This Skift article is somewhat hypocritical as Skift recently hosted a Webinar promoting Wyndham (Travel & Leisure) and Hilton Grand Vacations. In this Skift article, a law firm states they will be filing class action lawsuits against a number of Developers, including Wyndham and Hilton Grand Vacations. Timeshare companies force arbitration, prohibiting class actions, so the article appears to be a law firm soliciting business. Unless it concerns a systemic issue, like overcharging maintenance fees, class action are unlikely to proceed. Fraud by inducement doesn’t work because damages are not uniform, according to attorneys I spoke with,
I applaud John’s efforts. He has done more to raise awareness about the “oral representation” clause than I have been able to accomplish in eight years. Mr Oliver mentioned a 2016 New York Times article that quoted an attorney calling the oral representation clause a “License to Lie.” That attorney was Michael Finn, who is always there when we reach out for comment.
In our article, Why the Non-reliance Clause is Unfair in Timeshare Contracts, May 20, 2021, Mr Finn explains why this clause has no place in a timeshare contract. Author Tiffany Renee’s parents were held for 11 hours and provided no food. Her mom said that on the way back from a bathroom break, she caught their agent eating a sandwich that he quickly shoved back into his drawer, caught eating. Listening to a daily diet of reports like this keeps me in a perpetual state of timeshare anger and frustration. Too many families have been harmed, and even one active duty service member who loses his or her security clearance because of a timeshare loan default is one too many.
Finally, I would like to add my endorsement for Maui Lea at Maui Hill, a timeshare my husband and I purchased in 1984. Some, especially attorneys, feel timeshares are never a good value. Maui Hill’s current owner, our daughter, said that her maintenance fees were $1,300 for 2023. I reached out to the rental platform Koala to find out what amount should she set if she wanted to rent out the week. I was informed that the least expensive booking site required $2,200 for Maui Hill this year. We paid $12,000 for our Maui Hill week 39 years ago. Prorated, that is $307 a year, not counting the years our daughter will continue to use it. Timeshares do sometimes make financial sense.
Point programs can have formidable rental restrictions. Members and owners should check with their resort before attempting to rent. Bluegreen Vacations has been suspending owner accounts due to reservations in the name of others. Some resorts are starting to issue guest certificates to curtail renting.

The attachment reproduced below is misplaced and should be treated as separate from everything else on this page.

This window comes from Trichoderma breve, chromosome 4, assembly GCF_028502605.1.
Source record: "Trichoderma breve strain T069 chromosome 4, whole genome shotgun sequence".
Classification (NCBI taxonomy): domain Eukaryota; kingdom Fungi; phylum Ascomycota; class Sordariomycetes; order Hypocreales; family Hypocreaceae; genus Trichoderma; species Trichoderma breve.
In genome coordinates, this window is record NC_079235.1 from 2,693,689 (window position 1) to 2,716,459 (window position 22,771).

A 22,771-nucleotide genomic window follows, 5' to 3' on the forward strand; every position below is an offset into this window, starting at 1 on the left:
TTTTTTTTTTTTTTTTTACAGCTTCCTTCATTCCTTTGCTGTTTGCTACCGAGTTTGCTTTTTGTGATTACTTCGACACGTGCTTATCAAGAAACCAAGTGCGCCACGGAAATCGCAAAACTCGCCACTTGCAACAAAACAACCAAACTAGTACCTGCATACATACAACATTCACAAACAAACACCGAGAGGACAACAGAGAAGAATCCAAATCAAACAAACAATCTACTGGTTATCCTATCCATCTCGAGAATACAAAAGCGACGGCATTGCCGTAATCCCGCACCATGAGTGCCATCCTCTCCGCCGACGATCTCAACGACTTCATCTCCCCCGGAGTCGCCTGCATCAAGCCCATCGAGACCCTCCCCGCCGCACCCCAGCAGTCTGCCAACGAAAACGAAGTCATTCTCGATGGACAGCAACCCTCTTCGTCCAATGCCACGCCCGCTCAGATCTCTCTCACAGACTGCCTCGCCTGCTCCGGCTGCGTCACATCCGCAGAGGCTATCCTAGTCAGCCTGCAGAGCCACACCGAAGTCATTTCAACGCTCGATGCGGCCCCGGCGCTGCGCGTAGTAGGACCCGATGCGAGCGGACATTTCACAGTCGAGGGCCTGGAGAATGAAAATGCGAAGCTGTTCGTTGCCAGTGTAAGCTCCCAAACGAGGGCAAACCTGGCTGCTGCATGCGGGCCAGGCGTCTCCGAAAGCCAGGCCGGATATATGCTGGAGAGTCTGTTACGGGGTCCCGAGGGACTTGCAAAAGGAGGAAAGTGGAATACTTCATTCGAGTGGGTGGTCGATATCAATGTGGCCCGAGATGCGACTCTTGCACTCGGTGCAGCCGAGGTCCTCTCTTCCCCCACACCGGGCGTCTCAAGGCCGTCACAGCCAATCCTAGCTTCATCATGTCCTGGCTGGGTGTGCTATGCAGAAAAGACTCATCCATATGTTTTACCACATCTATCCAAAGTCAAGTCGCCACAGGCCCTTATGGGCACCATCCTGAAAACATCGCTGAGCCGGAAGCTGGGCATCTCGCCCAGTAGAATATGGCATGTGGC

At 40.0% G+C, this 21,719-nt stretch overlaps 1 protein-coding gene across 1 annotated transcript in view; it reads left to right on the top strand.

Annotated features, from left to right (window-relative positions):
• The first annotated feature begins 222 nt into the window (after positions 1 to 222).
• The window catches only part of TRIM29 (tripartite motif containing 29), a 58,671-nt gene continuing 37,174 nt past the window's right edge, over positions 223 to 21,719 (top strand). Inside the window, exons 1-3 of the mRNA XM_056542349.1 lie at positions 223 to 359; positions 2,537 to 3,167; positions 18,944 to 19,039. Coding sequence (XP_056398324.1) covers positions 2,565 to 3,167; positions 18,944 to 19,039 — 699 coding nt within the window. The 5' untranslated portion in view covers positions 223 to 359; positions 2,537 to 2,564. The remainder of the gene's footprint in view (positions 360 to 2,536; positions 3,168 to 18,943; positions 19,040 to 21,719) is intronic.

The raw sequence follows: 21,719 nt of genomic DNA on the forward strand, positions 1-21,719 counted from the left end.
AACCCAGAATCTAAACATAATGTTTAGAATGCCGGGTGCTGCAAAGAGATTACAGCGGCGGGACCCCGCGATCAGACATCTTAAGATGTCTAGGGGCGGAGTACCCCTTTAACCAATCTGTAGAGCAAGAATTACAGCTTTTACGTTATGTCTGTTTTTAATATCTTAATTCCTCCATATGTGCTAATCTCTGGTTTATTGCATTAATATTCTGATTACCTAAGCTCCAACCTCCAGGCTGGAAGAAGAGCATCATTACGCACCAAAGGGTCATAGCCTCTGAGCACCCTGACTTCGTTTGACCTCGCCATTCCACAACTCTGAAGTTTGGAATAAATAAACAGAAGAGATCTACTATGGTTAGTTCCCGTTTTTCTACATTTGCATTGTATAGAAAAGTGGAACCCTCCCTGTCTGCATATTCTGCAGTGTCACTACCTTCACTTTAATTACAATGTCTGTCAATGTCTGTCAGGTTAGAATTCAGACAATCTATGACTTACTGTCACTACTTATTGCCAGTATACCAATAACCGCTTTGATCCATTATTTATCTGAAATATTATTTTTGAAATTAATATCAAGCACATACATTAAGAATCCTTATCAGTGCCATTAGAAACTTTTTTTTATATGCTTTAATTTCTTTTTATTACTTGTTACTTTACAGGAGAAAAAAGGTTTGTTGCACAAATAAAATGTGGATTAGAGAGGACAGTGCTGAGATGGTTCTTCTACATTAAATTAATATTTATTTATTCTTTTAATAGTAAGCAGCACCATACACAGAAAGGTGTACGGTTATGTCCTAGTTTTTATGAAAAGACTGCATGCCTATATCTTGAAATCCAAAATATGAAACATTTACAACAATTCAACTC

Now Live, A Media and YouTube Timeshare Library, also prompted by Mr Oliver.
Thank you, Irene, who would have thought that a piece about timeshares by a comedian would have caused such a stir, we certainly did not. John Oliver has with his wit taken a very serious topic and using comedy actually brought home the truth about timeshare, why do we say this, very simply, the number of other publications which have picked up on it?
Even The Guardian, a UK Newspaper ran the story, which considering the “Nightmare on Timeshare Street” stories they have had access to over the years, is a step forward. For those who remember the story of Mrs B vs MacDonald Resorts, which was published in the old Inside Timeshare, was one of total abuse by a developer. Yet not one UK newspaper including The Guardian ran the story, which as you know resulted in a victory for Mrs B after six long and gruelling years.
So what has changed?
Nothing really is the simple answer, it’s just news, and it will all be forgotten in a couple of weeks by the mainstream media, it is after all the way John Oliver used his own brand of humour, using language we all understand (blunt & to the point), that appears to be the focus of all the attention. They are actually paying scant attention to the detail, they have added nothing to the story and we have yet to see if any of them follow it up with their own investigative reports.
As for the industry on both sides of the Great Lake, not a peep. Nothing from ARDA or the RDO, surely they have something to say in “DEFENCE” of an industry built on lies. Don’t their members pay them to be their voice?
To John Oliver, we at AIT along with all our readers and associated groups, thank you for highlighting a very serious and damaging legalised fraud, because that is what it is, anything that has to be sold on a lie is a “FRAUD”. John put the point across with humour and I’m sure all of us who have watched it have used the same phraseology in the past, including the expletives!
All we can hope for now is what he started will not fizzle away like I suspect it will, but that other media outlets start taking up the cudgel and get these stories out there. You don’t need to look far, we have plenty in our archives with more being added each day.
That is all for this week, we hope you have a great holiday weekend, especially if you don’t work in hospitality, as for Baby Dog he is having a good sleep ready for his weekend, wonder what he is dreaming about?